New research into what Kiwis want from tourism and domestic holidays has been released to help the industry adjust to the impact of Covid-19 on borders and international travel.
Tourism Minister, Stuart Nash, says research commissioned by Crown entity, Tourism New Zealand, will help the industry better understand how to focus on domestic tourists until it is safe to open the nation’s borders again.
Attractions previously taken for granted
“The research found Kiwis are looking much more closely at their own backyard and at regions and attractions they may have taken for granted in the past,” Nash said.
“Domestic tourists have different expectations from international travellers, although there is much common ground. Like international tourists, domestic travellers are attracted by our special qualities like landscapes and friendly people, and our safe reputation.”
But he noted that domestic tourists are put off by activities that are perceived as too expensive. Their experience is spoiled if it feels too ‘touristy’.
Kiwis inclined to seek out history and culture
Kiwi travellers were also more inclined to seek out local history and culture, hidden gems that are not well known, and personal connections.
“Domestic travellers want more unique experiences. The research shows an ideal regional holiday involves a personalised itinerary. It combines activities like walking, cycling, and food and beverage experiences with events [such as] a cultural performance, festival or sports,” the minister explained.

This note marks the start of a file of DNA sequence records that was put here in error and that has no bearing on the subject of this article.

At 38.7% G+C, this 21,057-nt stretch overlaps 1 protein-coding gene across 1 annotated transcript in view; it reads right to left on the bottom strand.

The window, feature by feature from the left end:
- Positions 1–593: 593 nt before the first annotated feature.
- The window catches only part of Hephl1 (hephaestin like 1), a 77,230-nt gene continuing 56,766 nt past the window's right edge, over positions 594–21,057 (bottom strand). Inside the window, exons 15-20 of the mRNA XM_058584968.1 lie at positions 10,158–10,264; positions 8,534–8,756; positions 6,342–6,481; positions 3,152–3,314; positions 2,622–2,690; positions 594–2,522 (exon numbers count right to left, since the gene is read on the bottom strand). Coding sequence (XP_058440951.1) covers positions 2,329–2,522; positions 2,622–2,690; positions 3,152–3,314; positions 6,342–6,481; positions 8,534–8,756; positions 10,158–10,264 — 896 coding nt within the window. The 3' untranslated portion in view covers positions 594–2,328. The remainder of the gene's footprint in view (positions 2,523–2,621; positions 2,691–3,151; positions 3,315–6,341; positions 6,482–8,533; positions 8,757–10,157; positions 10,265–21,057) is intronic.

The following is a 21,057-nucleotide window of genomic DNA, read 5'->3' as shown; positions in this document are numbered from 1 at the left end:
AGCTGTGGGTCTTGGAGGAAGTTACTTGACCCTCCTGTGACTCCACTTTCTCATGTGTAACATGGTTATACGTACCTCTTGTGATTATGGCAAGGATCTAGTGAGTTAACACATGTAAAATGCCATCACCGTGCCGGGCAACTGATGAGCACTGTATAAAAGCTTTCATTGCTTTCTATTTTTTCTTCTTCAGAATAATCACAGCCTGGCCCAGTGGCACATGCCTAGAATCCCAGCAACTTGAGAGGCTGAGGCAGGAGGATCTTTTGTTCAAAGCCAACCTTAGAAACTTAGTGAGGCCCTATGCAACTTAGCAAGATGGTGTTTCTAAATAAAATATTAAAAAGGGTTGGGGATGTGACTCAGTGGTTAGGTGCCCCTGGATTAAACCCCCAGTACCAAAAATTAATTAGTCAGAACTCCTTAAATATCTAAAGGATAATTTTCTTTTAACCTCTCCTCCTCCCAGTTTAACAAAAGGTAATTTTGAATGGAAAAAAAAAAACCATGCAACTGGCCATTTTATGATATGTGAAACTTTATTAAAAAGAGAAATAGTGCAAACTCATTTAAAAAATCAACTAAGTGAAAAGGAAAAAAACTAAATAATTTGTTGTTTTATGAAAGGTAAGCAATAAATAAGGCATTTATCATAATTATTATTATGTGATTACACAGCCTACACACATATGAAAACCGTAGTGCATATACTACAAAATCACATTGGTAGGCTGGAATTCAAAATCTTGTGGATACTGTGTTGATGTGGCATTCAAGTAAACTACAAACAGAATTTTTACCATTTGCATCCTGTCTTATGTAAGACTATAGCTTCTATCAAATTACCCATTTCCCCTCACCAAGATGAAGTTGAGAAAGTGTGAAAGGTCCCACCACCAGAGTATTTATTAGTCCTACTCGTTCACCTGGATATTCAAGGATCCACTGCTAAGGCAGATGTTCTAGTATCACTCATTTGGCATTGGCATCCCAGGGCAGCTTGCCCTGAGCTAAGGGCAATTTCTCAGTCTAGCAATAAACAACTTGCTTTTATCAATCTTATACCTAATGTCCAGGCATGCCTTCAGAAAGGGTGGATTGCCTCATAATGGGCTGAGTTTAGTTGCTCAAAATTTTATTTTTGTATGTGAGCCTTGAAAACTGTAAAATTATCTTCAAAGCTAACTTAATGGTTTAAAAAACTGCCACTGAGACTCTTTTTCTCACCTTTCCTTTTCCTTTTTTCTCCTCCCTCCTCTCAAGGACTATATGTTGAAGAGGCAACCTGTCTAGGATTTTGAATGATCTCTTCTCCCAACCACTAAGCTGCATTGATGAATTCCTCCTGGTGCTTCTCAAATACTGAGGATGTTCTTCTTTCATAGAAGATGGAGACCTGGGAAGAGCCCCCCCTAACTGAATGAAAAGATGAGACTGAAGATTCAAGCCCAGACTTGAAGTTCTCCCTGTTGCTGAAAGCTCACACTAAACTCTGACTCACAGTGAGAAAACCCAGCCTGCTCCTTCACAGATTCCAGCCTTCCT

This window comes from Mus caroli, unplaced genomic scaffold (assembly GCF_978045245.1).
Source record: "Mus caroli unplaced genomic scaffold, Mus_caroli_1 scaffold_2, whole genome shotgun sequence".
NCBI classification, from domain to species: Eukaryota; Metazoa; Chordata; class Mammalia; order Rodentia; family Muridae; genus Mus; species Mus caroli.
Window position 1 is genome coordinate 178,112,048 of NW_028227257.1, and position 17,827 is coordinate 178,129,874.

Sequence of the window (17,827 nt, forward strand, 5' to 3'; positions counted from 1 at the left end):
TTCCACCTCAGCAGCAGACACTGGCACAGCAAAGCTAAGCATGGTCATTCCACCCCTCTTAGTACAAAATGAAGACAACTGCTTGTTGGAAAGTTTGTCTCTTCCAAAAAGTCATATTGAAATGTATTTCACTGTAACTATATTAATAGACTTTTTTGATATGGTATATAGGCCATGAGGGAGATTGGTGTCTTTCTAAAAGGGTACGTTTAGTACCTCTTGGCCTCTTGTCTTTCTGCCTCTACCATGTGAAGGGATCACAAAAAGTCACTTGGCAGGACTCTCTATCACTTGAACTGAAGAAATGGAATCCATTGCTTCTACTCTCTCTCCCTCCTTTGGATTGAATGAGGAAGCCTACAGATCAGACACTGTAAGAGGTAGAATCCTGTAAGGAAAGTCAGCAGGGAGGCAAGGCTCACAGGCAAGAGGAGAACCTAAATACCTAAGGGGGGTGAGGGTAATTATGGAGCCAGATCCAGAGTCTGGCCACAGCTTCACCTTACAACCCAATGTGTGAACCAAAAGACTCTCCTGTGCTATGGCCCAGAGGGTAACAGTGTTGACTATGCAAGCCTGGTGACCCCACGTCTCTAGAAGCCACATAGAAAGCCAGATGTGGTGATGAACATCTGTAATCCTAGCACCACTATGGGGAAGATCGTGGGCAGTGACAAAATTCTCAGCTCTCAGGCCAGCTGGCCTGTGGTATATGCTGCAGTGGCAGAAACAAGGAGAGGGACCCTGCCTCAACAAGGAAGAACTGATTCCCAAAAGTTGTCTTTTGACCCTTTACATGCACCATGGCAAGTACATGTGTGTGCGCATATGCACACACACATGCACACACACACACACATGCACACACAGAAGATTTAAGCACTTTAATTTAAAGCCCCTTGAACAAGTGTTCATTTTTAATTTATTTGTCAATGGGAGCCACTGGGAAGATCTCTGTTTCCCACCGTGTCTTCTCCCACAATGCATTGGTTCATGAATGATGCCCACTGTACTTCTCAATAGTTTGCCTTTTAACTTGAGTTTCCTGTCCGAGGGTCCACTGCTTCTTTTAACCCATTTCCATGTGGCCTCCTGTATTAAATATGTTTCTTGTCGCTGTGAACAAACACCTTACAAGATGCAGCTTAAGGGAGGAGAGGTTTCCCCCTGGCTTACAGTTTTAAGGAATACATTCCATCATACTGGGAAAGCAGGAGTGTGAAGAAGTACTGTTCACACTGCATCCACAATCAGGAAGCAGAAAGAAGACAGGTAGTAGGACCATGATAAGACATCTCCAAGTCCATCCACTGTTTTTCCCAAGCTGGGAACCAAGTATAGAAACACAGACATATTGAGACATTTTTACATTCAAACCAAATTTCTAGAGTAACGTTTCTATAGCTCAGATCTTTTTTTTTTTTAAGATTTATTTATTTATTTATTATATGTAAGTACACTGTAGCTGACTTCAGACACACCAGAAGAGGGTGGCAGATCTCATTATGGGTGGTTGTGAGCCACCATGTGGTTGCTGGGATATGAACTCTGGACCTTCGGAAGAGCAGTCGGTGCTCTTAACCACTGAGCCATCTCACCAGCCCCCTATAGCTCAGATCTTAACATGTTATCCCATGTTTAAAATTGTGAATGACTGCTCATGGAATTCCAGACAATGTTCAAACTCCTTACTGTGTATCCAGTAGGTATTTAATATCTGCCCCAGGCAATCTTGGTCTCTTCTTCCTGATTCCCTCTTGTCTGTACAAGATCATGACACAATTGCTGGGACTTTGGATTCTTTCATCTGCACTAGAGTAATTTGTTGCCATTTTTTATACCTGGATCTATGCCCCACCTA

The study also showed there is work to be done to champion the unique tourism experiences of local destinations. For example, researchers suggest an area like Rotorua, with its health spas, could be a ‘fly and flop’ destination to rival holidays that Kiwis used to take in Bali or Fiji.
Tourism was under a different set of pressures
“Significantly, the research confirms Kiwis thought tourism was under pressure even before Covid closed our borders,” Nash said.
“They saw regions struggling with the sheer number of visitors, and problems with freedom camping and littering. The research suggests pressure on infrastructure and the environment had created a tipping point for tourism.”
He added: “Tourism operators also suggested some in the industry had focused too much on profits and neglected the quality of the experience and tourism’s impact on small communities. Others had undervalued the role of Māori culture and needed to better connect with it.”